Rainbow could easily make Avalon’s winged form an advanced Paladin form. How would they earn it? A year at Light Rock Monastery? A character arc where they have to confront their inner darkness? Imagine the possibilities!

That’s it for today’s “What If Wednesday.” I’m not sure what I’ll talk about next time, but I have a list of topics already. Stay tuned.

Video
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Now this is a surprise! Rainbow made a video of ALL the Winx’s transformations from seasons 1-7! That includes Charmix from seasons one, two, and the Nick specials; the 3D Enchantix, Believix, and Sirenix from the movies; and Roxy and Daphne’s transformations. (Roxy’s grouped with Believix, while Daphne’s grouped with Bloomix even though she’s a Sirenix fairy.)

With eleven years worth of footage to go through, something was bound to get left out. They forgot Aisha’s Charmix/Magic Winx transformations — both from the original and the Nick specials. That’s a shame. Her Charmix is my favorite. 🙁

Still, the video’s worth watching for nostalgia. Bon appétit, Winx fans!

Musings & Rants
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The fro seen ’round the net

Winx Club is racist.

That’s the latest charge against the show. It stems from a scene in “Miss Magix” (1X12), where a dark-skinned girl has a meltdown over her hairdo, which looks like a normal afro. A writer for a blog about black natural hair called it “a clear-cut case of racism and ignorance” and “yet another attempt to impress upon little Black girls that their natural beauty is a ‘catastrophe.'” (Full post here.)

Good grief.

I’m not gonna try to defend this scene. It’s been done already, and the critics aren’t listening. No matter what we say, the problem’s still the same: this looks like an afro.

But I don’t agree the scene is racist. Calling it that implies the insult was intentional, and we don’t know that for sure. The blogger claims she does, but was she at Rainbow when they wrote the script? No. Neither were we.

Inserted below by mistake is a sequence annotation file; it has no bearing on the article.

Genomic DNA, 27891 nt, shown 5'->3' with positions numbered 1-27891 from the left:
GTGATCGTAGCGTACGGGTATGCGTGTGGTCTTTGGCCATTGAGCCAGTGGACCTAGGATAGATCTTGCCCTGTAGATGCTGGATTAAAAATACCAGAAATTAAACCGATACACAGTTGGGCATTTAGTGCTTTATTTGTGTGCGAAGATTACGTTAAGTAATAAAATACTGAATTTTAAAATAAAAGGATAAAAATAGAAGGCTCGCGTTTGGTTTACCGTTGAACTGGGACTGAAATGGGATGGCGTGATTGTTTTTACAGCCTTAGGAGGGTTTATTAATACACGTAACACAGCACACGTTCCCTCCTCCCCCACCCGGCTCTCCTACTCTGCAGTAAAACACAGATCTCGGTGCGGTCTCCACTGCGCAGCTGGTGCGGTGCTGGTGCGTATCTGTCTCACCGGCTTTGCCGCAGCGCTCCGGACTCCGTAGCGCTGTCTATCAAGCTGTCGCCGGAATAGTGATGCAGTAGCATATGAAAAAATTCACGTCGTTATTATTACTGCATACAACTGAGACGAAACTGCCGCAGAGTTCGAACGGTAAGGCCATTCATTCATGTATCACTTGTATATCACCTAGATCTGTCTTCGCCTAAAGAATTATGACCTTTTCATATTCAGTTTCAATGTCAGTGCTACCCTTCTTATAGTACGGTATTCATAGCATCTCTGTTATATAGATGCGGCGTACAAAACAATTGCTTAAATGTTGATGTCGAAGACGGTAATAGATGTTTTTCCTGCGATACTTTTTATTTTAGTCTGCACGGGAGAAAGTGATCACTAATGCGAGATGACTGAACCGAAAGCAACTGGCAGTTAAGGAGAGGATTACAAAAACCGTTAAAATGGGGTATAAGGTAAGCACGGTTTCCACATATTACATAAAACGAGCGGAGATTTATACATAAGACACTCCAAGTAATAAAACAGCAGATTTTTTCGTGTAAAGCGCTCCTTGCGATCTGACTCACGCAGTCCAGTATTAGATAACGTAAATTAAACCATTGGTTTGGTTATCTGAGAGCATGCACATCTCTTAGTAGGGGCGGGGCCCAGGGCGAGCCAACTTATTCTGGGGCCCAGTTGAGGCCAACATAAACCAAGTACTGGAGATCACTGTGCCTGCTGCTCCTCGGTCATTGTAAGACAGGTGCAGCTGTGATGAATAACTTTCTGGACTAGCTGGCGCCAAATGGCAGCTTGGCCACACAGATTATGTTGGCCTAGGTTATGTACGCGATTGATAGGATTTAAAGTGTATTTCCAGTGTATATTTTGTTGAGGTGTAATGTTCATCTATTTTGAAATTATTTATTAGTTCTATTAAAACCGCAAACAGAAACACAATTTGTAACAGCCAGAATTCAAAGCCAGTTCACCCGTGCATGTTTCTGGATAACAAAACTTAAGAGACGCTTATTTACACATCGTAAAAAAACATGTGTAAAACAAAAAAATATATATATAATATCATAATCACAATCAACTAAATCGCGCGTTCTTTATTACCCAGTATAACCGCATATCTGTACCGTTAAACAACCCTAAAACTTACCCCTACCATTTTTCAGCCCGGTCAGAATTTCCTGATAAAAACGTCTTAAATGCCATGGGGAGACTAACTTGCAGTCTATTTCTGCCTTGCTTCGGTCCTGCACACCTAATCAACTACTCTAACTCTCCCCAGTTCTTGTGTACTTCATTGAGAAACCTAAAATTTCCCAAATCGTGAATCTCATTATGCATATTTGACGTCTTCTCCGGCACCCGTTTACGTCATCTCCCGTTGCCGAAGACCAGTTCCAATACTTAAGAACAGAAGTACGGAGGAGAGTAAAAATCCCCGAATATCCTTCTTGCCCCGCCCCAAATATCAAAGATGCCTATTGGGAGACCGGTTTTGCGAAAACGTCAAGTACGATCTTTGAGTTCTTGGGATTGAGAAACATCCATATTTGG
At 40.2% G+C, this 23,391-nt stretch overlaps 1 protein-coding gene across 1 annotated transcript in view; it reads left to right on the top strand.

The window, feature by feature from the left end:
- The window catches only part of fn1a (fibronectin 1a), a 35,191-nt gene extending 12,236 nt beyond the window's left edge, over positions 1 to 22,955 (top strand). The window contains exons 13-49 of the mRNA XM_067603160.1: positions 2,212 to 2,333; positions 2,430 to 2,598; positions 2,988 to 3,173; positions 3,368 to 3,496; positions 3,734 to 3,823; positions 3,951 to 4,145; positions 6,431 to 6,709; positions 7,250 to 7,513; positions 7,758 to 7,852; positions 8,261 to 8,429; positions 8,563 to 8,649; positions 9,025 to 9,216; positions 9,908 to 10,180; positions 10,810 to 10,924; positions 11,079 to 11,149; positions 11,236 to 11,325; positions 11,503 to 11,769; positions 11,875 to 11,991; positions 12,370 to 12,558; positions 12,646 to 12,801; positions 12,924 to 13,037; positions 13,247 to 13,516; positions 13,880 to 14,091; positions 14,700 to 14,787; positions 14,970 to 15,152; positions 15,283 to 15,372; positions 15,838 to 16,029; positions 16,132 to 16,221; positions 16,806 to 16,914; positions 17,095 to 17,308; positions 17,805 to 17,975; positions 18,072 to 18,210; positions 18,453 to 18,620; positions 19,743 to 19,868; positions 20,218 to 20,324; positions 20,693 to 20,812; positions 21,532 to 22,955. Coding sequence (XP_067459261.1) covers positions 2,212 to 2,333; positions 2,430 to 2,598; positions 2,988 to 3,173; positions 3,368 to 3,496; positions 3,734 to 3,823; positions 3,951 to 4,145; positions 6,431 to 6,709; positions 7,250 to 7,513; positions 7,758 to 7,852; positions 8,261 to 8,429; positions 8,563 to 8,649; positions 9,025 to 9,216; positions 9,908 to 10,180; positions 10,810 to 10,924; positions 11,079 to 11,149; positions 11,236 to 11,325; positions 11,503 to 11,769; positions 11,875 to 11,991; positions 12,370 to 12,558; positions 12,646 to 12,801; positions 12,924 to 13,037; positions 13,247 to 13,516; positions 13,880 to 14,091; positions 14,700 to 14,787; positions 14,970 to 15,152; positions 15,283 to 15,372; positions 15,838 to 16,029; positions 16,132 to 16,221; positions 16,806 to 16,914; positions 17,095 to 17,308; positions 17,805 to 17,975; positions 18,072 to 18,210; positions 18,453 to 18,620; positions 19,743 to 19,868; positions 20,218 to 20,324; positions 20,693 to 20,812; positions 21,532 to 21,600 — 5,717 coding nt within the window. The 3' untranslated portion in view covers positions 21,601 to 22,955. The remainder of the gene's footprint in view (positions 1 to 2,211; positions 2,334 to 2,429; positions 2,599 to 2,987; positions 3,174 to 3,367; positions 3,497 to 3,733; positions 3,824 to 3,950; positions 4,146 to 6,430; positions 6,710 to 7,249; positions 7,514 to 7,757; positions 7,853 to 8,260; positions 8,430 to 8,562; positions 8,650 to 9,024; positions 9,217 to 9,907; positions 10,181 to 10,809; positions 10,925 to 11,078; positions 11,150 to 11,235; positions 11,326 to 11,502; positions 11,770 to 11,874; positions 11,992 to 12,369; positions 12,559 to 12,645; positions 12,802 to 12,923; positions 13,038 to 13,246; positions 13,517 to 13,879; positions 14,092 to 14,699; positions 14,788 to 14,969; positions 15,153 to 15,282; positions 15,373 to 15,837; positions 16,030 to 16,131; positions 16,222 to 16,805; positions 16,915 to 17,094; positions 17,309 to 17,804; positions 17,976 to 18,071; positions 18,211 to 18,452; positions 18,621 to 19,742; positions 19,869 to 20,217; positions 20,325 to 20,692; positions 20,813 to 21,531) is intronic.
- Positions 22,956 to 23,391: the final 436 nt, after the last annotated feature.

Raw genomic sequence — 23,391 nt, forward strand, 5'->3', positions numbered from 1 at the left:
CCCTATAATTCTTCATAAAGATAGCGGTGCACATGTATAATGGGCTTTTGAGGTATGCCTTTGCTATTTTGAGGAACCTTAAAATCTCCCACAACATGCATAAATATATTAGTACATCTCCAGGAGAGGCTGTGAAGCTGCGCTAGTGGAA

All she knows is she’s offended. She’ll never know if this was meant to be offensive. She’s just guessing and reacting like we are. The difference is we know enough about Winx to give Rainbow the benefit of the doubt. She barely knows anything about it. (Did you see version one of her post? She really skimped on the research. Screenshots below.)

Now her readers think the whole show’s racist. Some have said they’ll never let their kids watch it. One even slammed the fans who defended it, saying they have “no concept of right and wrong.” Wow.

Those readers and that blogger don’t know what they’re missing. In reality, Winx Club is one of the least racist, most diverse, and most progressive cartoons on TV.

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Today’s featured fanwork is from a blast from the past from Annorelka! Check out her deviantArt page for more great artwork!

If you want your fan art or fan fic to be featured on the blog, send it to [email protected]!

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Reviews
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winx complete orig season 1 coverI got my copy of “Winx Club: The Complete Original Season 1″ boxset from Amazon yesterday! 😀 If you haven’t decided yet if you wanna buy it, here’s a short review to help you make up your mind.

First things first: this is the RAI English dub. Sorry, 4Kids fans. I doubt we’ll ever see another DVD of that dub again, especially since 4KidsTV doesn’t exist anymore.

I’ve already shared my opinion of the RAI English dub. To me, the voice acting ranges from “cringe-worthy” to “okay,” and occasionally hops off the chart and reaches “good.” But I still chose to buy this boxset because:

  • I wanna support Winx any way I can
  • It’s the first complete, unedited version of season one released in the U.S.
  • I can use it to make cleaner screenshots 😛

WHERE AND HOW TO BUY

Winx Club: The Complete Original Season 1″ comes in three forms:

  • Boxset: Check Amazon, eBay, and retail store sites like BarnesAndNoble.com and Kmart.com. The retail price is $24.99, but most places are selling it for less. Barnes & Noble has it right now for $14.99. That’s the cheapest I’ve seen. (I wish I’d shopped around a little more. 🙁 )
  • 2-Disc Volumes: Each of the two volumes — “Realm of Magix” and “Defeating the Trix” — contains 13 episodes and the “Fairy Identity Booklet” (more on that later). You can buy them from the sites above, or you can look for them in stores. I saw them at Walmart a few days ago.
  • Digital: Volumes 1 & 2 are also on iTunes and Amazon Instant Video. Get a few episodes for $1.99 each, or save $10 by buying a whole volume for $14.99 (iTunes only).